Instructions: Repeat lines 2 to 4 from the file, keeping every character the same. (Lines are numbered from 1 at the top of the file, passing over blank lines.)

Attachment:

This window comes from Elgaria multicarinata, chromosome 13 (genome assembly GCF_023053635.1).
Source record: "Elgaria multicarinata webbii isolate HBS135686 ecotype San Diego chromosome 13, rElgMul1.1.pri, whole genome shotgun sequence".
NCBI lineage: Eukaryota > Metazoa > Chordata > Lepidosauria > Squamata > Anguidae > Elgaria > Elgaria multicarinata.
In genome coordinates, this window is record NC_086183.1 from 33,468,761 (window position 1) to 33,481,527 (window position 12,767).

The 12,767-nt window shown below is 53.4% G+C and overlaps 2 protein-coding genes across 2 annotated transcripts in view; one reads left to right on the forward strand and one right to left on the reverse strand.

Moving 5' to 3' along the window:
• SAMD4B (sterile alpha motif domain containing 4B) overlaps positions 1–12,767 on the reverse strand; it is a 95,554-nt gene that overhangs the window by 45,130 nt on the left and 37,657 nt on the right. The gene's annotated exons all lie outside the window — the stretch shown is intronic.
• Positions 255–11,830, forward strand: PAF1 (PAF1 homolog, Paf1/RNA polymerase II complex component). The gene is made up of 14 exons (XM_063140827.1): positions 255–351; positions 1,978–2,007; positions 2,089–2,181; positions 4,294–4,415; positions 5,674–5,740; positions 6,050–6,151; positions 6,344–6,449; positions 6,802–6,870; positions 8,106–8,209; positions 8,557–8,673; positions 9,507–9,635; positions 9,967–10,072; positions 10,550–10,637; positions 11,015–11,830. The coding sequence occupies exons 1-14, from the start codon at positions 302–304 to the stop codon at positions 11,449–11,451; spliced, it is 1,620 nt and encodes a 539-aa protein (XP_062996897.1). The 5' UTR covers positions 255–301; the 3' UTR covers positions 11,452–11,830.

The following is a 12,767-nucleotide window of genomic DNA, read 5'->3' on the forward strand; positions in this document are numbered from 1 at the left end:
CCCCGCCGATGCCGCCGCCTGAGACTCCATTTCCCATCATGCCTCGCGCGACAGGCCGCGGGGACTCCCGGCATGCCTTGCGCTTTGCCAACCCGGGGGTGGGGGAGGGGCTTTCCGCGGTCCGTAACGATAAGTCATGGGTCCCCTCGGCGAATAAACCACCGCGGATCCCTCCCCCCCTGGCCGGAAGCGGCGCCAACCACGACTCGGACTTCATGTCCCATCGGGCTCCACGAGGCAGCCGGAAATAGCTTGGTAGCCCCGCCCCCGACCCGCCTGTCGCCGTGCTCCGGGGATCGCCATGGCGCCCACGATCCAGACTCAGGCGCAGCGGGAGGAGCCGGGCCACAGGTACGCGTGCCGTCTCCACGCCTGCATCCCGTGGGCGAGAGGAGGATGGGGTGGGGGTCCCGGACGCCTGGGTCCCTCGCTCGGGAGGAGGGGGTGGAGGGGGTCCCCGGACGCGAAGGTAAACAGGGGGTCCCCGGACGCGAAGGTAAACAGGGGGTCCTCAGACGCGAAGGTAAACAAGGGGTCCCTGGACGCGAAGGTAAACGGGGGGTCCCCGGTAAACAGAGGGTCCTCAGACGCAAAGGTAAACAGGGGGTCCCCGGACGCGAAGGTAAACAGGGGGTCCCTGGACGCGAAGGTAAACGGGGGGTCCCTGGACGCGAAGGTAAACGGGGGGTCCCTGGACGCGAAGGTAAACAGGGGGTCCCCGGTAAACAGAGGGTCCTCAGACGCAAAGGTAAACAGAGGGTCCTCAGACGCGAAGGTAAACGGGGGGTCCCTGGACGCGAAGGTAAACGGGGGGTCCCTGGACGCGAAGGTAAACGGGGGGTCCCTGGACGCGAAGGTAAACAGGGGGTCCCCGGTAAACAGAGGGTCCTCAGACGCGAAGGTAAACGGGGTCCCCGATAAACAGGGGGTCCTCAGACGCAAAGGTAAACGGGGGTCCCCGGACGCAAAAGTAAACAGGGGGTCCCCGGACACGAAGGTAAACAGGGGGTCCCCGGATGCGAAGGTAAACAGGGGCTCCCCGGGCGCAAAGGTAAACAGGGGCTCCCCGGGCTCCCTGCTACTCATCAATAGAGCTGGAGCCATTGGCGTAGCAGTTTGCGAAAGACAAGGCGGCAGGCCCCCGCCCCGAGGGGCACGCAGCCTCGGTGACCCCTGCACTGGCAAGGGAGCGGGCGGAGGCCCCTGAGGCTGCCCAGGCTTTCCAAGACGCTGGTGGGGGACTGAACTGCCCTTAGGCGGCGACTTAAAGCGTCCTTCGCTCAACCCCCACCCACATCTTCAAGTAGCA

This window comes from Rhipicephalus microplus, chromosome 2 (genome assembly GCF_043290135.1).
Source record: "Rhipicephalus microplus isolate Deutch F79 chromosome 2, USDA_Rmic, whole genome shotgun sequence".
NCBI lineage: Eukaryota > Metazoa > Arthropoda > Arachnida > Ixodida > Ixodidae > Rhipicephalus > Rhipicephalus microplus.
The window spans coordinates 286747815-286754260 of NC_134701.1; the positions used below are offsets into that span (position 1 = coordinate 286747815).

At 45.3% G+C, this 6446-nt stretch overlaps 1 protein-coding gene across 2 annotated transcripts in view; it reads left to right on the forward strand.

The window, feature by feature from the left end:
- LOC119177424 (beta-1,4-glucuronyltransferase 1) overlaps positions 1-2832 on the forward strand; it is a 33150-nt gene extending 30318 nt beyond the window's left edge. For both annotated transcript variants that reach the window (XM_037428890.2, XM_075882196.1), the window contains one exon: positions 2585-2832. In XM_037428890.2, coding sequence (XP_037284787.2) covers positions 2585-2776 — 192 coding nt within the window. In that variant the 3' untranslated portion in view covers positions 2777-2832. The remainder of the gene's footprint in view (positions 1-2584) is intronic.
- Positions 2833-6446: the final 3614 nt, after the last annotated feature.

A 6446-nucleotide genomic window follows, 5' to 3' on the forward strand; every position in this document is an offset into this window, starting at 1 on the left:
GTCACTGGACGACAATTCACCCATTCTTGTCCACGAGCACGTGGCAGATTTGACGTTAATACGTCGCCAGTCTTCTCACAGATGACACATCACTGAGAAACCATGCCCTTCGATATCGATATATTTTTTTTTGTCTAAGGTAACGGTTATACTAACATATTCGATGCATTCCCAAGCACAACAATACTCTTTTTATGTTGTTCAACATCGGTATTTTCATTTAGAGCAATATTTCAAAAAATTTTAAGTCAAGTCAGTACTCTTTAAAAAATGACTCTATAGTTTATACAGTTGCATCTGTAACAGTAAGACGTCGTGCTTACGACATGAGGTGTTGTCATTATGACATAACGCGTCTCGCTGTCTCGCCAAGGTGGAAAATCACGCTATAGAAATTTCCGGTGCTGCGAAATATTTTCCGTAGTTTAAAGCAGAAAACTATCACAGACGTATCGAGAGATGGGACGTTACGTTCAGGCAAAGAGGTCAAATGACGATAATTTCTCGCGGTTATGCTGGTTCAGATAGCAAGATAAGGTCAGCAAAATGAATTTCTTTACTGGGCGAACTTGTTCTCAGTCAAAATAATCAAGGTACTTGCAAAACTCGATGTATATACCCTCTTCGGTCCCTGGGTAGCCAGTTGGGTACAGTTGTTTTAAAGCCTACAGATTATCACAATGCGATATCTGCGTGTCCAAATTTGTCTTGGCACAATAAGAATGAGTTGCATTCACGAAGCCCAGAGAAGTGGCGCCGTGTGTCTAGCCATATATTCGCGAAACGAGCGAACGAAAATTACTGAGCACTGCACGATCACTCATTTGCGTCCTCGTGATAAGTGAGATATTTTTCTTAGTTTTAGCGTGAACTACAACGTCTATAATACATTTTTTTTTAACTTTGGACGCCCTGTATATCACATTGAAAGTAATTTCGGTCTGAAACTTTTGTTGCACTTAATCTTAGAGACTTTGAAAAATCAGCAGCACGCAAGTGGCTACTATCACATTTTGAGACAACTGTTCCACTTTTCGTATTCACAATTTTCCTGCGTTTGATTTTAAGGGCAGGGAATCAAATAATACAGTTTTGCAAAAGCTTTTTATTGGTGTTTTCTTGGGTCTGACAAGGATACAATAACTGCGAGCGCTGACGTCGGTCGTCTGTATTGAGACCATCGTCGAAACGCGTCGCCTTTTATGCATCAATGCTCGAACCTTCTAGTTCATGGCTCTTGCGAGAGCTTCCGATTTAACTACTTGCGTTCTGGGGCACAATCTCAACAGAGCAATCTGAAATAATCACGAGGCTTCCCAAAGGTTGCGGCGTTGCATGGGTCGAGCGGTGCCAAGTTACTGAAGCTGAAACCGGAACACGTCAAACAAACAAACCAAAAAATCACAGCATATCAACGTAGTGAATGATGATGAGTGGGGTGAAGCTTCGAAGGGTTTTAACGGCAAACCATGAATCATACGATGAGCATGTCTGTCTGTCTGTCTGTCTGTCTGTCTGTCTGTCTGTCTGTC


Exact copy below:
Source record: "Elgaria multicarinata webbii isolate HBS135686 ecotype San Diego chromosome 13, rElgMul1.1.pri, whole genome shotgun sequence".
NCBI lineage: Eukaryota > Metazoa > Chordata > Lepidosauria > Squamata > Anguidae > Elgaria > Elgaria multicarinata.
In genome coordinates, this window is record NC_086183.1 from 33,468,761 (window position 1) to 33,481,527 (window position 12,767).